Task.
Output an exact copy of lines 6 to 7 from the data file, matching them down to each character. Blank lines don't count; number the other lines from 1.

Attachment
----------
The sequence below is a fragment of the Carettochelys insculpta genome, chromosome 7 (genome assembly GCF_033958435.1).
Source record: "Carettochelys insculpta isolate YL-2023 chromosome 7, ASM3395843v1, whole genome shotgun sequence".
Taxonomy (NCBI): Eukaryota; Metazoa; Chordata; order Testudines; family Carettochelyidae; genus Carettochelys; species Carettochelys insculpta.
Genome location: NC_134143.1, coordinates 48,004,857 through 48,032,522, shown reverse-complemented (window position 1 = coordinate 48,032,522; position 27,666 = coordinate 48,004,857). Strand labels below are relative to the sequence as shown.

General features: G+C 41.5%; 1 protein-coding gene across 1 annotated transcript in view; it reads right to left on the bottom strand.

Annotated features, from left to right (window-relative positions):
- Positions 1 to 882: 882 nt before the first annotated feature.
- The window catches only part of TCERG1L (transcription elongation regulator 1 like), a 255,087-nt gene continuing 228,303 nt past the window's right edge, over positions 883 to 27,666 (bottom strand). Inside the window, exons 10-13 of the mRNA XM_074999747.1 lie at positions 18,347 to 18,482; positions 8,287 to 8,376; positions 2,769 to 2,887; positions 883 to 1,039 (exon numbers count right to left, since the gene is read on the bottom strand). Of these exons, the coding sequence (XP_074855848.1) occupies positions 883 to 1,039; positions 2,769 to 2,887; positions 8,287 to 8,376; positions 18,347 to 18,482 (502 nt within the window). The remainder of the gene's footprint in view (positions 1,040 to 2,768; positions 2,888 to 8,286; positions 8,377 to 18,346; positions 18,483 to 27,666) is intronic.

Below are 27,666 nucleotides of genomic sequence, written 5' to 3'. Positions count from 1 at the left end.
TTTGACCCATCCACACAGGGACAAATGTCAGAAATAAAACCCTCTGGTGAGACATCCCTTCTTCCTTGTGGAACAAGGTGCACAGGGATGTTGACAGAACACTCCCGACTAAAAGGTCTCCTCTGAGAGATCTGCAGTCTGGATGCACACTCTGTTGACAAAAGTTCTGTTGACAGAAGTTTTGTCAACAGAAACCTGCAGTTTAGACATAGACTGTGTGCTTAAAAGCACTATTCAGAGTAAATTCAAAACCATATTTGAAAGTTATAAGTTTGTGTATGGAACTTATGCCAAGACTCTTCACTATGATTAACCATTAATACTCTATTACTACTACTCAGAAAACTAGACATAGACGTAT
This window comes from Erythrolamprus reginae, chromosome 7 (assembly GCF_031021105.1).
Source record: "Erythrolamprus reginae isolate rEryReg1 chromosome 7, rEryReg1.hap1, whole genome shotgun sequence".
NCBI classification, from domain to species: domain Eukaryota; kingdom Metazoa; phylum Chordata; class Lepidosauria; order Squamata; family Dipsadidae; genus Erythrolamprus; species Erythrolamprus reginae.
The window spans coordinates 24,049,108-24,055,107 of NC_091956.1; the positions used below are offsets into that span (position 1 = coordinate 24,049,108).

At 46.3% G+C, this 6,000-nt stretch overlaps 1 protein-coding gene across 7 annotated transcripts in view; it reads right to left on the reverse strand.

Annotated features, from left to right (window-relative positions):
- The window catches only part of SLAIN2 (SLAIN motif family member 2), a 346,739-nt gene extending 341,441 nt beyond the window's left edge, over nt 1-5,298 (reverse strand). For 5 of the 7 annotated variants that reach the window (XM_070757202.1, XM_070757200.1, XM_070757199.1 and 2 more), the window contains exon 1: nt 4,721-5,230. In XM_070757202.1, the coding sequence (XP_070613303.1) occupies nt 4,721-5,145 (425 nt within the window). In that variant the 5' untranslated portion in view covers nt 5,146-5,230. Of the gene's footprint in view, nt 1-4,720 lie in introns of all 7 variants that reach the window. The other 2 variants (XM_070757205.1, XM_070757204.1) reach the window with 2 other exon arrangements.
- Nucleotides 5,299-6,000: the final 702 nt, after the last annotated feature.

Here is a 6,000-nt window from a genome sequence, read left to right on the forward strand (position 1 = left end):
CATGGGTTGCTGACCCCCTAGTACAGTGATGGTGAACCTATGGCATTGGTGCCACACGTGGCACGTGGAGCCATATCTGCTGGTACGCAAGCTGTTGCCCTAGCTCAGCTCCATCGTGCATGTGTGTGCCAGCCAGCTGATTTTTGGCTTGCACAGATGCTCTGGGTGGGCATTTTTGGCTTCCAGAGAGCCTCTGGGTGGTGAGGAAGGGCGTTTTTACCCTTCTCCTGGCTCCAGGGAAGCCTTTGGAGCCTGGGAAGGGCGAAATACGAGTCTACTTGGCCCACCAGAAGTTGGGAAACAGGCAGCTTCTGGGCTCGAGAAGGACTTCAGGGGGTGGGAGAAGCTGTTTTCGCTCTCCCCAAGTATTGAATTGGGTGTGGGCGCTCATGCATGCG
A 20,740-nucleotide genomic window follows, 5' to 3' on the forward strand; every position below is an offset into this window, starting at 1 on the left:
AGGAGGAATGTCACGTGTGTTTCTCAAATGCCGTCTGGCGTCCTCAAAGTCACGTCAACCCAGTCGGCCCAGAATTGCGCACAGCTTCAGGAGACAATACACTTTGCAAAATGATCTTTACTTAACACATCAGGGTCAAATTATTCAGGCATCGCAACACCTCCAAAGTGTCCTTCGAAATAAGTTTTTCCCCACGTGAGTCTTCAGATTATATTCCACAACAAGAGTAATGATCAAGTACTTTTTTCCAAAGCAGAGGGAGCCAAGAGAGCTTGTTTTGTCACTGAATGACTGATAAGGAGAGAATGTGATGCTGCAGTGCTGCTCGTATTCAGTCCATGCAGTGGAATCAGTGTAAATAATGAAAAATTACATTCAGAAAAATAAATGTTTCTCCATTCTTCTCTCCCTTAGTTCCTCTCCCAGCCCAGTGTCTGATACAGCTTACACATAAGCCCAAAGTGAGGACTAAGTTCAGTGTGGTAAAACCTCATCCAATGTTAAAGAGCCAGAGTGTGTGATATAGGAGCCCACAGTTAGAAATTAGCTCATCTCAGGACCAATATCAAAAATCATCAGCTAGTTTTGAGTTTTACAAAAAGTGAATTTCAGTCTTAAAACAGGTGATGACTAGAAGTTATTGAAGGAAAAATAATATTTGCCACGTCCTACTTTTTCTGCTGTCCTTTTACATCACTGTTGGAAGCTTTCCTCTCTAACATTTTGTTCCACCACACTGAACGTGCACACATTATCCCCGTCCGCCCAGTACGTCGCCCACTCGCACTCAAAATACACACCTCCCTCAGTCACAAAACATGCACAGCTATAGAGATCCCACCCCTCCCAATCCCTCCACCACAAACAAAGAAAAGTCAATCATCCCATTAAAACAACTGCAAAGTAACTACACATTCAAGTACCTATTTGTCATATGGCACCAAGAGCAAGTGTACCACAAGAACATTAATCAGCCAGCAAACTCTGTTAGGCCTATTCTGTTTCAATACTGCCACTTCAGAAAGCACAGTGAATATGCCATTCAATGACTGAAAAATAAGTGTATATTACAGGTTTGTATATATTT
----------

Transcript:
Annotated features, from left to right (window-relative positions):
- Positions 1 to 882: 882 nt before the first annotated feature.